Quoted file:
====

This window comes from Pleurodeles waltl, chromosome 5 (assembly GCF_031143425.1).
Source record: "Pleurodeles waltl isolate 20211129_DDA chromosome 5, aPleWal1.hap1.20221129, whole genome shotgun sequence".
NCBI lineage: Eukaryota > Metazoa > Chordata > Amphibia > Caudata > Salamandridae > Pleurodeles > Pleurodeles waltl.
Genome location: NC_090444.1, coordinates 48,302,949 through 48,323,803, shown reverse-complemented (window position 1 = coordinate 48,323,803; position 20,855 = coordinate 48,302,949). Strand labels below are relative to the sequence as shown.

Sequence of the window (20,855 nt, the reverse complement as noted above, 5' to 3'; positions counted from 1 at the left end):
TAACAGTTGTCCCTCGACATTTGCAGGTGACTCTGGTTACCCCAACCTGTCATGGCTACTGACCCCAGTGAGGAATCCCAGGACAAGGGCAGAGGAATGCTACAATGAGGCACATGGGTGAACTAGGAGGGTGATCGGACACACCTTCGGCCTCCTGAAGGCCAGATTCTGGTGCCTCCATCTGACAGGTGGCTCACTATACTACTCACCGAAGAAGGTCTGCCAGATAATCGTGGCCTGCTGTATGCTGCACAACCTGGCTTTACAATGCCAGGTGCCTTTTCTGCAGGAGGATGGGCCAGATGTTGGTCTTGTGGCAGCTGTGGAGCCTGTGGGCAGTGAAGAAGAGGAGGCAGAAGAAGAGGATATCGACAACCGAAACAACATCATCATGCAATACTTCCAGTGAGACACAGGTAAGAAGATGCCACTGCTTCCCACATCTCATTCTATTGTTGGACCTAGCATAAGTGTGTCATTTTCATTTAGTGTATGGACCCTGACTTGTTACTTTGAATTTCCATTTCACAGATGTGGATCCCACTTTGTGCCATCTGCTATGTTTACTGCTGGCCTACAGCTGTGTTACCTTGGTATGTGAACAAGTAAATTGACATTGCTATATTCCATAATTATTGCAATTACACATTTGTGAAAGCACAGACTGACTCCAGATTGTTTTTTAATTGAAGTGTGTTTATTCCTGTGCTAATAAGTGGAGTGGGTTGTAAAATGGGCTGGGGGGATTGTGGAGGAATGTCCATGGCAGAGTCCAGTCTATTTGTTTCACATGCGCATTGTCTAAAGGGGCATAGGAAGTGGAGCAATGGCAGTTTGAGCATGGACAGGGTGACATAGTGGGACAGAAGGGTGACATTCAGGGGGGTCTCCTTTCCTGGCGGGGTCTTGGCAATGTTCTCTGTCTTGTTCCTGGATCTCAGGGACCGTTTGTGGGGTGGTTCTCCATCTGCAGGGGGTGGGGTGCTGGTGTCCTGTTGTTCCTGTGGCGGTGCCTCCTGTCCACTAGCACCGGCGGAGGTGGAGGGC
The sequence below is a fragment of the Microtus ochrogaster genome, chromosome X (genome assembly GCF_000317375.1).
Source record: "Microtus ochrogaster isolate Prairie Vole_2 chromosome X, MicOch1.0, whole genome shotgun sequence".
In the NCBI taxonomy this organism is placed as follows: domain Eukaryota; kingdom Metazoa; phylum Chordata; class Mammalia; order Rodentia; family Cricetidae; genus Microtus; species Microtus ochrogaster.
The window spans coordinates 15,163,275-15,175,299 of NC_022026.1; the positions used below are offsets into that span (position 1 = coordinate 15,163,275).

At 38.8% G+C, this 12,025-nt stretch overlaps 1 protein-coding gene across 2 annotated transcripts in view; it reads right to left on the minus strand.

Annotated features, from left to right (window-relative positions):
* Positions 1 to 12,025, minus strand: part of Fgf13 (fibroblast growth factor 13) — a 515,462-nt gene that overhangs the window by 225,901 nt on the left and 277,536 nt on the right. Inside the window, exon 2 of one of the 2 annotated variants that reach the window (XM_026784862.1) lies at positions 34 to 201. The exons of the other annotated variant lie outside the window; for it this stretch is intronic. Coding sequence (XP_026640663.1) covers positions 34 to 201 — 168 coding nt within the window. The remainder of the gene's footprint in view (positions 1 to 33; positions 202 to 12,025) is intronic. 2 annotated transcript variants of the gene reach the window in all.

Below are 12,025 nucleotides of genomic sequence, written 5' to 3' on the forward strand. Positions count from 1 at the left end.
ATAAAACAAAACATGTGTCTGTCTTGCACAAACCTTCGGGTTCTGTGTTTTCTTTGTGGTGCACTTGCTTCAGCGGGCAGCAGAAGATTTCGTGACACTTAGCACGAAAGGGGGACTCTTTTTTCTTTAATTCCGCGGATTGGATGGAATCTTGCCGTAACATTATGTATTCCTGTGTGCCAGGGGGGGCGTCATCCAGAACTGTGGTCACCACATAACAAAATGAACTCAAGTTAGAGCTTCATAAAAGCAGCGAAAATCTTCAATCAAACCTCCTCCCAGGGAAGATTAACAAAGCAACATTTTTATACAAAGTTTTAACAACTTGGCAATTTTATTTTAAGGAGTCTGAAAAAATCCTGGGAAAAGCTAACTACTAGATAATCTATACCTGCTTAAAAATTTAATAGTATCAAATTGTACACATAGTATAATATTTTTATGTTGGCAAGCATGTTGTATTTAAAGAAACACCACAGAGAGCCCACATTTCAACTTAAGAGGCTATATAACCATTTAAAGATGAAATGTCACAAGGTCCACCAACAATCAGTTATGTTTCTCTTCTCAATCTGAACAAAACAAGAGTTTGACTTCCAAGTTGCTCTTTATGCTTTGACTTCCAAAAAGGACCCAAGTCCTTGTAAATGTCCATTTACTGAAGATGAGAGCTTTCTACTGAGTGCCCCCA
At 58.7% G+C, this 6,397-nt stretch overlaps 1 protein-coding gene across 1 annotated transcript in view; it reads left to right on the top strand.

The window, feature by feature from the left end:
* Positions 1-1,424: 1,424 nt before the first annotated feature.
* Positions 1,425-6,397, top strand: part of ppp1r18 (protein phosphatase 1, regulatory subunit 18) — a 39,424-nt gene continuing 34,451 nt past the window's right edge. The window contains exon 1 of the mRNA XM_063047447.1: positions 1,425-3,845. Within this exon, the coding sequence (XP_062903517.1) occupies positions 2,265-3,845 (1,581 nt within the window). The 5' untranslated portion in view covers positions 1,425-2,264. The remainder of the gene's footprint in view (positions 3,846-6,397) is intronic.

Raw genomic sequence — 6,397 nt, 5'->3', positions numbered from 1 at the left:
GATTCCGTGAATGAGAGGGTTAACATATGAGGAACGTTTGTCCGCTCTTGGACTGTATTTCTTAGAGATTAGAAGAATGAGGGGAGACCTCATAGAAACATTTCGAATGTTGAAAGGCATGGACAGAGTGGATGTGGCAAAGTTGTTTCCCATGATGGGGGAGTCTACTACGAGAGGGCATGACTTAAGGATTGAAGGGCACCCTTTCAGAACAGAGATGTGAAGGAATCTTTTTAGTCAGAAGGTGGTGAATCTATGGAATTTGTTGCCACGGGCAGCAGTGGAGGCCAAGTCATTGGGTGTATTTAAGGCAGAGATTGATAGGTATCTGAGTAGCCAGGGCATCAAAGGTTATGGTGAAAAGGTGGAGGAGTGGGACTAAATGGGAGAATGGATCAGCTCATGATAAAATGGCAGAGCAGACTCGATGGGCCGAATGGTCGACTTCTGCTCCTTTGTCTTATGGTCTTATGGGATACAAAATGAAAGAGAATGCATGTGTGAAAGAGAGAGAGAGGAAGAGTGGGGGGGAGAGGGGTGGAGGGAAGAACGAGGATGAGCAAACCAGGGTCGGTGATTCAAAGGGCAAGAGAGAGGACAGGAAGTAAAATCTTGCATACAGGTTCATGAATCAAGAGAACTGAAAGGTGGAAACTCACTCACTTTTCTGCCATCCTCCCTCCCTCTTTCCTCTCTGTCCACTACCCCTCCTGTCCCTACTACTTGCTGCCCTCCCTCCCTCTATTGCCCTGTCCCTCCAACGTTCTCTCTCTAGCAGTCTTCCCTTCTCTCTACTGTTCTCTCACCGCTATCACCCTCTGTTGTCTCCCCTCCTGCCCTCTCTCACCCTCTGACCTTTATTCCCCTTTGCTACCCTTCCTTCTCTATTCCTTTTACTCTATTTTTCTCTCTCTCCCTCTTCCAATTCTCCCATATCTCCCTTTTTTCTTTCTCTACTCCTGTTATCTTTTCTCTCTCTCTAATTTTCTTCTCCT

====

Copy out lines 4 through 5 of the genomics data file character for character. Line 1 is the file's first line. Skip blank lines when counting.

Genome location: NC_090444.1, coordinates 48,302,949 through 48,323,803, shown reverse-complemented (window position 1 = coordinate 48,323,803; position 20,855 = coordinate 48,302,949). Strand labels below are relative to the sequence as shown.

Sequence of the window (20,855 nt, the reverse complement as noted above, 5' to 3'; positions counted from 1 at the left end):